I like the idea of supporting innovators in the 3D printing space, so I was initially drawn to the Duet 2 WiFi and PanelDue; however, the price for this approach was off-putting, particularly when adding the expansion board for my eventual move to a dual-extrusion setup. Also, I already own two of these boards — one for my Kossel XL and another for a SecKit SK-Go2 that I'm about to assemble. I was curious about how RepRapFirmware would work on third-party hardware, and BTT seems to do a better job than most Chinese compnies at honoring open source principles, so I decided to give the BTT SKR Pro v1.2 a try, along with a BTT TFT35-E3.

In addition to these components, some others were required:

The total cost for all of these components was about $150.

Printing Parts

Replacing the motherboard of a 3D printer usually requires making some physical changes or adapters because the boards' form factors are not standardized. That was definitely the case for this upgrade. The most difficult part of this process for me was designing a mount for the new board. As detailed shortly, in Installing Hardware, I also needed to literally hack away parts of the inside of the printer's plastic case. To begin, though, I printed the following parts from Thingiverse:

If you use another control board or screen, or if you're upgrading a printer other than the Robo 3D R1+, you may need to find other printable parts to facilitate the upgrade.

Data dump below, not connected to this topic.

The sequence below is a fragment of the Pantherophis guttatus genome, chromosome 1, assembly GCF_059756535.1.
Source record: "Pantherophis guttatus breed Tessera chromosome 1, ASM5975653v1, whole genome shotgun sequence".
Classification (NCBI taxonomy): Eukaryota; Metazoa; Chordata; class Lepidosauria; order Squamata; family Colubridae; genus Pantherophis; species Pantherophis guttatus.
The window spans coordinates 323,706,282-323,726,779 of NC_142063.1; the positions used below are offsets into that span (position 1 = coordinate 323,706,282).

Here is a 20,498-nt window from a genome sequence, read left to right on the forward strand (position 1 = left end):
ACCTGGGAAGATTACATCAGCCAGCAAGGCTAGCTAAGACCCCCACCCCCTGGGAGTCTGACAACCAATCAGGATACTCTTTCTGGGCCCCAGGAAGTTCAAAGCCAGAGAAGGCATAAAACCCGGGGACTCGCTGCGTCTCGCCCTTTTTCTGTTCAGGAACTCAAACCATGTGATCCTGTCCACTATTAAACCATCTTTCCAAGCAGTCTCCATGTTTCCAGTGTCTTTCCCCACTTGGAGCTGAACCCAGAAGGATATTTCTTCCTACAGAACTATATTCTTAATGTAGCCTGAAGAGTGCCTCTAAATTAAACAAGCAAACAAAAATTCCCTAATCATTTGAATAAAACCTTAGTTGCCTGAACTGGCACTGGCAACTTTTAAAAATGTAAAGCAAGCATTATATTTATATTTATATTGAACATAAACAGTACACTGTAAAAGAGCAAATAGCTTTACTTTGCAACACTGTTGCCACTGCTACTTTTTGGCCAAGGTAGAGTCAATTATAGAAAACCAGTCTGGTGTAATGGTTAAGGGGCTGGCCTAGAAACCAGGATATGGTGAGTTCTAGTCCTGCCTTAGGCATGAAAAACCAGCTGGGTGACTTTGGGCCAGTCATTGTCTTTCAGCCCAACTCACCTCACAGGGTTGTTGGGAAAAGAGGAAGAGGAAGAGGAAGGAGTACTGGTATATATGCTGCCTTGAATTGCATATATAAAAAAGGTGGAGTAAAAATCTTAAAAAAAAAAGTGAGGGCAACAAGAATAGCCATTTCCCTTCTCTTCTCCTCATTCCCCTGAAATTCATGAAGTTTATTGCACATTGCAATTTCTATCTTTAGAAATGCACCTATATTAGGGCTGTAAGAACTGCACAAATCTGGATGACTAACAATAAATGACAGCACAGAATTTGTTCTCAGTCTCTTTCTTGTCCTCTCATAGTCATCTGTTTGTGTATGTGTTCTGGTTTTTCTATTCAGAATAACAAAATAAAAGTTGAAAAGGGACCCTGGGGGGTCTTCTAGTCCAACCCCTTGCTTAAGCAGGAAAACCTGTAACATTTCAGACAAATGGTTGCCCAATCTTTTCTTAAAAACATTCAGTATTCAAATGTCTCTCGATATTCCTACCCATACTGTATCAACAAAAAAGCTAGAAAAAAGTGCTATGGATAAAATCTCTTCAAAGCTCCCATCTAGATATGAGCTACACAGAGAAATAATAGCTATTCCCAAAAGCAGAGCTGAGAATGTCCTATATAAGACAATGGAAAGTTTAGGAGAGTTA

Installing Hardware

The new mounting bracket secured in the printer

Figure 3: My mounting bracket in the printer

Swapping a control board on a 3D printer is simple in principle, but a bit tedious in practice, because so many wires connect to the control board, and you must keep track of which wires connect to what components during the swap. In addition, the connectors used on the wires may not match the new board, and so may need to be changed. Wire lengths can also be a problem.

Although the BTT SKR Pro fits in the space where the original control board fit, there wasn't sufficient clearance for some of the wires that plug into the board. Thus, I used a Dremel tool to cut away part of the interior dividing wall in the printer, so as to give me sufficient access to the board's connectors.

I used a combination of Elmer's glue and screws to secure the mounting plate in place. Figure 3 shows the bracket installed, with part of the dividing wall cut away. This plate mounts over two small standoffs inside the printer; one is under the bottom-right standoff on the mounting adapter (as oriented in the photo, with the printer on its left side), and you can see the screw securing the other one in Figure 3. The screw used to secure the bottom-right (as oriented in the photo) corner of the new board both secures the board to the adapter plate and helps secure the adapter plate to the printer's case.